In terms of my weight, I have managed to lose centimetres that I gained on that glorious holiday to Cape Town and I’m feeling happy in my skin again. Whenever I get a little bit fluffy I have this moment of not knowing who I am anymore (I know that sounds very dramatic haha) IF helped with the calorie reduction that I needed in order to shed those extra kilos. I’ve been on this IF journey for almost a month though.I’m going to see this through till the end of the year and then re-evaluate. I am not a fan of the feeling of hunger that is present during non-eating periods and in light of my 2019 body goals (which I’ll share in a later post) IF just isn’t going to work for the long-term. A girl is trying to get stronger and fitter as she approaches 30…damn did I just address myself in 3rd person!

For an eating plan to be successful, it should be sustainable and improve your performance not just as an athlete (where I’m concerned,) but as a human. This is the biggest lesson I’ve learnt through IF, food should be tasty yes but it’s even more important for the food you eat to fuel you. When I am eating, I am 100% more conscious about what I put into my mouth. Along the way I have had some treats but what I’ve noticed is that I have more self-control and those naughty treats are few and very far in between in comparison to when I was eating whenever I wanted. I will say the one thing I truly miss is having breakfast at breakfast time!

How to make IF work for you?

  • I cannot stress this enough: plan, plan plan! You’ve heard this cliché before and it’s because it’s true: fail to plan/prepare and prepare to fail. Fill your water bottle the night before, make sure that the tea you have is one that you won’t get sick of drinking during your fasting period and prepare your meals in advance.
  • If you’re going to snack during your eating period, make sure your snacks are healthy. I love to stick to raw nuts. Cashews, walnuts and almonds are my favourites but you can go with whatever you like best. Hummus & carrots will also NEVER go out of style. 
  • Get an accountability partner. Friends, I consider myself so lucky to be with the man I call my boyfriend. I tell him about every single lifestyle change that I make and he holds me accountable; whether it’s running more often, eating healthier and now sticking to this new eating pattern, he is SO good at reminding me of the goals I set for myself. I can’t tell y’all how much I love this man!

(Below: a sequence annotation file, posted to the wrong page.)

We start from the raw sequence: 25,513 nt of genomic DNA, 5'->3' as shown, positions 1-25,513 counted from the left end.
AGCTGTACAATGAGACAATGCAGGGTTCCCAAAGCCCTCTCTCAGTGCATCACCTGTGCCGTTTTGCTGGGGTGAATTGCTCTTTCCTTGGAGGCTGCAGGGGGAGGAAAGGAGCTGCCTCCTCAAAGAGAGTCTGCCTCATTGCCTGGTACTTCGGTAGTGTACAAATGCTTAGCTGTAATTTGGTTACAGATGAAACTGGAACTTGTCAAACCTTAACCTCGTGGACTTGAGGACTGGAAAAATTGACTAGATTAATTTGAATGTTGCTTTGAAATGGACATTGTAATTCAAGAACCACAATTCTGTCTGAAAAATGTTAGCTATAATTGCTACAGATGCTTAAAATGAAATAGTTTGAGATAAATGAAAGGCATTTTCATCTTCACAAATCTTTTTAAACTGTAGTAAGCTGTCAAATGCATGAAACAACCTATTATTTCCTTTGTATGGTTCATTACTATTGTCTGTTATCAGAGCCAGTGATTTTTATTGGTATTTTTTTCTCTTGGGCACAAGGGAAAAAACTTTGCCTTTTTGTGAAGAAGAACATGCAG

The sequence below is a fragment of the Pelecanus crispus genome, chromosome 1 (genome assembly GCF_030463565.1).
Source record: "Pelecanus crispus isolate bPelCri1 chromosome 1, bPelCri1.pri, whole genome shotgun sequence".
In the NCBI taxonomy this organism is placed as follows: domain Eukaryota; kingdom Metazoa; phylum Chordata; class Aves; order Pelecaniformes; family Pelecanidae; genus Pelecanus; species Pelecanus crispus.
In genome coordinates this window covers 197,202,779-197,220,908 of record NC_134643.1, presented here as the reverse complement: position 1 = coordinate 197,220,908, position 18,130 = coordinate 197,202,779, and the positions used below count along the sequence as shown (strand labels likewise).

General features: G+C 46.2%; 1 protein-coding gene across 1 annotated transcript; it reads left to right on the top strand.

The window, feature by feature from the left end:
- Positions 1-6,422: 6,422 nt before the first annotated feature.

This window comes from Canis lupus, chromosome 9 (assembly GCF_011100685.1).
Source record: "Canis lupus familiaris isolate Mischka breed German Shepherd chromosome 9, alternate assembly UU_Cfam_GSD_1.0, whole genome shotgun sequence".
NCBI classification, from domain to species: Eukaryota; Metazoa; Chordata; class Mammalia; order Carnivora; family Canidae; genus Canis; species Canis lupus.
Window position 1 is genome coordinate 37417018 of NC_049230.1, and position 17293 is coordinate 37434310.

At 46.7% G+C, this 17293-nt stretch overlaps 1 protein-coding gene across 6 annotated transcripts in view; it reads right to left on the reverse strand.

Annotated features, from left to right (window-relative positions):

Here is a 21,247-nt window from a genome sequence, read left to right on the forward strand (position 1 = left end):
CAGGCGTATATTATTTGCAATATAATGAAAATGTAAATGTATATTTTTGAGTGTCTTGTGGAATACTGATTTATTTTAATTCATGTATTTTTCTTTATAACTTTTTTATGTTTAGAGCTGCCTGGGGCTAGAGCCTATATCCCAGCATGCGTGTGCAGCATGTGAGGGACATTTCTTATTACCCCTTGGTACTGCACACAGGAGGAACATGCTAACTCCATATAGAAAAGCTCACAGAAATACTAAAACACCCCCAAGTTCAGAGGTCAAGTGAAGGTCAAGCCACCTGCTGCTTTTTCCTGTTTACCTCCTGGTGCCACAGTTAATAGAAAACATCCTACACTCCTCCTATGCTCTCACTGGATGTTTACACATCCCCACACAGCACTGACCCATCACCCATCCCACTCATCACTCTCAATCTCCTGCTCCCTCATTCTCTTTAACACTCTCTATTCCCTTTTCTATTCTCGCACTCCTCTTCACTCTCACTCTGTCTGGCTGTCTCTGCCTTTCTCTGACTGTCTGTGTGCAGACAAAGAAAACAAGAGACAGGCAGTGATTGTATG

• Plan your training at least an hour after you’ve had your meal during your eating period. I found that this worked best for me. Training in the morning while still in a fasted state left me feeling hungrier than usual and we all know that hunger can quickly transform to hanger. I also found that when I took pre-workout on an empty stomach, it’s almost as though I could feel my body disassociating with reality, can’t explain that.

The biggest thing I’ve learnt in this intermittent fasting journey? A healthy lifestyle is not just about the food you eat but the choices you make in your everyday life. It’s not just about losing weight, although it does start that way. When you remove the toxic elements that aren’t serving you well in your nutrition (if you’re consistent enough), it then extends to your physical environment. One day you’re making healthier food choices and the next you’re making healthier life choices! Constantly work towards being in the best physical, mental and emotional shape of your life, it’s what I’m focussing on and it’s what you should be focussing on.

YOUR journey.